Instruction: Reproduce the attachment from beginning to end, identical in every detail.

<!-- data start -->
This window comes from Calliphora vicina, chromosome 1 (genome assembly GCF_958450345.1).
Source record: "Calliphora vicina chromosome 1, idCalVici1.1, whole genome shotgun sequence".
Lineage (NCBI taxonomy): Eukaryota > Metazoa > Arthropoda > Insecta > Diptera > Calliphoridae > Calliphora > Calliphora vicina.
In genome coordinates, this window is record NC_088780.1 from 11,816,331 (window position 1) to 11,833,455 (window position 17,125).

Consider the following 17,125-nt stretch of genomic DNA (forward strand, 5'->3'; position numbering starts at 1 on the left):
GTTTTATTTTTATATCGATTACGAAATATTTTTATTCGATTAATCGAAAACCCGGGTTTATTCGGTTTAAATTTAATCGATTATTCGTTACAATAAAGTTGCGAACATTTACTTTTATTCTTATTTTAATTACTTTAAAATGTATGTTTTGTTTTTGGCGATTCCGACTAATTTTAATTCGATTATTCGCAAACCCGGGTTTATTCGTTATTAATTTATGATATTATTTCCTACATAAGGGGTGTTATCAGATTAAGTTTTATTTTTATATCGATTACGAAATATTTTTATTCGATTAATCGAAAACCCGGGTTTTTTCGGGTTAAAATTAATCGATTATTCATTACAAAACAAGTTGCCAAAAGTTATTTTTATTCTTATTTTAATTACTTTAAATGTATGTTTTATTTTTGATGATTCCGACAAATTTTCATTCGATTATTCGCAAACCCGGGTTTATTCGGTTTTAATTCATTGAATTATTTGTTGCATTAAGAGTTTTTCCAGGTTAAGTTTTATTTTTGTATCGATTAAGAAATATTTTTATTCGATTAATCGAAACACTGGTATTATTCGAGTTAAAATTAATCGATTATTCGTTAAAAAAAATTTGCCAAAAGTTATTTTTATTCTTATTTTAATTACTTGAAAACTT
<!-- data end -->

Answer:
This window comes from Calliphora vicina, chromosome 1 (genome assembly GCF_958450345.1).
Source record: "Calliphora vicina chromosome 1, idCalVici1.1, whole genome shotgun sequence".
Lineage (NCBI taxonomy): Eukaryota > Metazoa > Arthropoda > Insecta > Diptera > Calliphoridae > Calliphora > Calliphora vicina.
In genome coordinates, this window is record NC_088780.1 from 11,816,331 (window position 1) to 11,833,455 (window position 17,125).

Consider the following 17,125-nt stretch of genomic DNA (forward strand, 5'->3'; position numbering starts at 1 on the left):
GTTTTATTTTTATATCGATTACGAAATATTTTTATTCGATTAATCGAAAACCCGGGTTTATTCGGTTTAAATTTAATCGATTATTCGTTACAATAAAGTTGCGAACATTTACTTTTATTCTTATTTTAATTACTTTAAAATGTATGTTTTGTTTTTGGCGATTCCGACTAATTTTAATTCGATTATTCGCAAACCCGGGTTTATTCGTTATTAATTTATGATATTATTTCCTACATAAGGGGTGTTATCAGATTAAGTTTTATTTTTATATCGATTACGAAATATTTTTATTCGATTAATCGAAAACCCGGGTTTTTTCGGGTTAAAATTAATCGATTATTCATTACAAAACAAGTTGCCAAAAGTTATTTTTATTCTTATTTTAATTACTTTAAATGTATGTTTTATTTTTGATGATTCCGACAAATTTTCATTCGATTATTCGCAAACCCGGGTTTATTCGGTTTTAATTCATTGAATTATTTGTTGCATTAAGAGTTTTTCCAGGTTAAGTTTTATTTTTGTATCGATTAAGAAATATTTTTATTCGATTAATCGAAACACTGGTATTATTCGAGTTAAAATTAATCGATTATTCGTTAAAAAAAATTTGCCAAAAGTTATTTTTATTCTTATTTTAATTACTTGAAAACTT